Peter Gabriel has been very busy. Or so he says - his last studio album, “Us” was released back in 1992, and since then much has changed. Gabriel was approached a couple of years ago and commissioned to write the musical backdrop for the ambitious Millennium Dome show.
Yes, the Millennium Dome - that much maligned so-called attraction. Basically it’s a big tent full of stuff, but that is irrelevant for the moment. The idea behind the music on this CD is basically a story of evolution, charting the progress of a primitive tribe through various stages of existence from pastoral through industrial and out the other side with all sorts of odd things happening. The story centres around the birth of a child from two different cultures, the name Ovo coming from the child’s face (eg - the one-eyebrow look - although less demonic than baby Gerald from the Simpsons). Well, exactly…
Anyway, the music itself is beautifully crafted, with an often cavernous sound. Since he scored the soundtrack for Martin Scorcese’s Last Temptation of Christ, Peter Gabriel has championed the use of global music styles and ethnic instruments. This album excels in this respect, and includes parts here and there on things as varied as didgeridoos, hurdy gurdys, dulcimers and tampura to name but four. Likewise there are haunting vocal turns from Gabriel himself as well as Richie Havens, Elizabeth Fraser, Paul Buchanan and others.
The feel throughout is both tribal and forward thinking, and much in a consistent mood despite varied themes. There are a couple of exceptions to the general feel, notably the heartfelt “Father, Son” which Gabriel takes the lead vocal on at the piano (with brass band accompaniment) and the imaginative and catchy “Downside Up” which were both showcased on Later with Jools Holland a few months back. However the ‘story of Ovo’ rap on the bonus CD is a bit… weird.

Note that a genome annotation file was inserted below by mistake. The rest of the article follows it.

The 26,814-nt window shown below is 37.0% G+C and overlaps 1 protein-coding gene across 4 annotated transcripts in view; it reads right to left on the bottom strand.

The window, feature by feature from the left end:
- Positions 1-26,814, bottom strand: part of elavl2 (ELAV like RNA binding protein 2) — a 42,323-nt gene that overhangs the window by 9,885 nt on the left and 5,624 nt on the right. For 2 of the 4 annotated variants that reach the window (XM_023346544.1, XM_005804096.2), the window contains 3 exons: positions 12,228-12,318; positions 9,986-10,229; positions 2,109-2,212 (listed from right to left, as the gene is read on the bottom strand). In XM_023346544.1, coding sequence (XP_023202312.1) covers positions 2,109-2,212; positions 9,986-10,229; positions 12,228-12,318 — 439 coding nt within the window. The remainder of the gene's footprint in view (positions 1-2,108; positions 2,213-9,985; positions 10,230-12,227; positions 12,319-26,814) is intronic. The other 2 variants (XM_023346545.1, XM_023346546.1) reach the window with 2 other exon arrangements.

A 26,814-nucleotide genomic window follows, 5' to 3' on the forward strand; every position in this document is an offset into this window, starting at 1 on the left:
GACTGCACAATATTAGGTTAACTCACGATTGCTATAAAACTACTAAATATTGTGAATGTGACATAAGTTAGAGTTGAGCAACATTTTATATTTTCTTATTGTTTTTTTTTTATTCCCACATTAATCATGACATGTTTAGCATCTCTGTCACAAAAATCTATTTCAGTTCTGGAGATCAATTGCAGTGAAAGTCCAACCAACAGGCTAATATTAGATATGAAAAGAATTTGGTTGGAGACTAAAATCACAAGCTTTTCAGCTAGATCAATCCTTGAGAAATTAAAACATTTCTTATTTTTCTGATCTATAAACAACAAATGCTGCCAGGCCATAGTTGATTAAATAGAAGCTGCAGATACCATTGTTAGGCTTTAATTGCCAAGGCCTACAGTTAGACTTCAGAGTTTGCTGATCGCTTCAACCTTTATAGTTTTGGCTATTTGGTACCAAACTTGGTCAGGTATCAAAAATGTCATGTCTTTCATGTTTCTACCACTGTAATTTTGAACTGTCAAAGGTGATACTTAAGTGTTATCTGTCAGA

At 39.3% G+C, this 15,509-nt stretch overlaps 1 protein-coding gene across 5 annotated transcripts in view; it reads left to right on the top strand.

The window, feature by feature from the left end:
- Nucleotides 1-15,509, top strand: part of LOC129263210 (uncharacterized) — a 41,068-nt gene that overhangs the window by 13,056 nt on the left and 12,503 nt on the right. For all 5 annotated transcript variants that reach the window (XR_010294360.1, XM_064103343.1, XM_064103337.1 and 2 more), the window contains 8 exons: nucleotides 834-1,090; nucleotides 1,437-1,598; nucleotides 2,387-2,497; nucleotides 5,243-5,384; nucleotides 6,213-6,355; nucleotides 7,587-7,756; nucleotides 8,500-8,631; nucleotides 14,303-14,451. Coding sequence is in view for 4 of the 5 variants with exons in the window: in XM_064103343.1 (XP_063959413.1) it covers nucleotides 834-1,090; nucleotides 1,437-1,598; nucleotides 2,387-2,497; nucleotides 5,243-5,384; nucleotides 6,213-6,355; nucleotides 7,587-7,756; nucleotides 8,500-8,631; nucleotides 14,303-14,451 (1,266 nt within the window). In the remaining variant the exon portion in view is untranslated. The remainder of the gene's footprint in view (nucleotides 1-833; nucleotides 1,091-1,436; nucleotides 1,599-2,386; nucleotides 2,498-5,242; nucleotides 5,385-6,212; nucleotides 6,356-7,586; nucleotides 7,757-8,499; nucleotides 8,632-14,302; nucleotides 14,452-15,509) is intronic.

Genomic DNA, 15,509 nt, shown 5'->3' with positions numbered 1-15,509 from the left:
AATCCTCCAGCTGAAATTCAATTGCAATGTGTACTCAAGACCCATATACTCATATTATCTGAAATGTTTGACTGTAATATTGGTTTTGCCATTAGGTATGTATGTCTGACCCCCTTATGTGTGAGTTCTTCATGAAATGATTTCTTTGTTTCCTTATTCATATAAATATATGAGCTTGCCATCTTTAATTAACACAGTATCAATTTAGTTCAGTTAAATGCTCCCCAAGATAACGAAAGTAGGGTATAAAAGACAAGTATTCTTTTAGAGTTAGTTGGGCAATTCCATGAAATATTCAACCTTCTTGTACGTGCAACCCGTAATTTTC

There are some neat chord progressions, and there really isn’t much to compare it to - but then Peter Gabriel’s music never could be compared directly to anybody else (I believe only Ozzy Osbourne was recently brave enough to cover “Shock the Monkey” from his fourth solo album). New age could perhaps describe it, but then there is much to be heard here which would break that mould. Maybe this is why Gabriel set up his RealWorld record label…
Included with the CD (at least with the version I have seen - there seem to be at least two available) is a story book which is part fairy tale, part anime, and while a bit strange (Gabriel co-wrote the story with Bob Baker, who wrote for Wallace & Gromit), it is useful in setting the tracks on the CD into context.
I haven’t seen the actual Millennium show, but with this as a backdrop it could be a bit of a jaw dropper. However, taken out of context, some of the impact is doubtless lost. What we are left with then is an ultimately rather odd but pleasant collection of sounds from inside the head of Mr Gabriel. If you like him, you’ll probably love this. For the more casual listener it may not be quite the cup of tea (hence the mark I have given it), but it’s still worth a look (or listen). It all bodes well for his long awaited ‘proper’ solo album, but as for when that appears, who knows?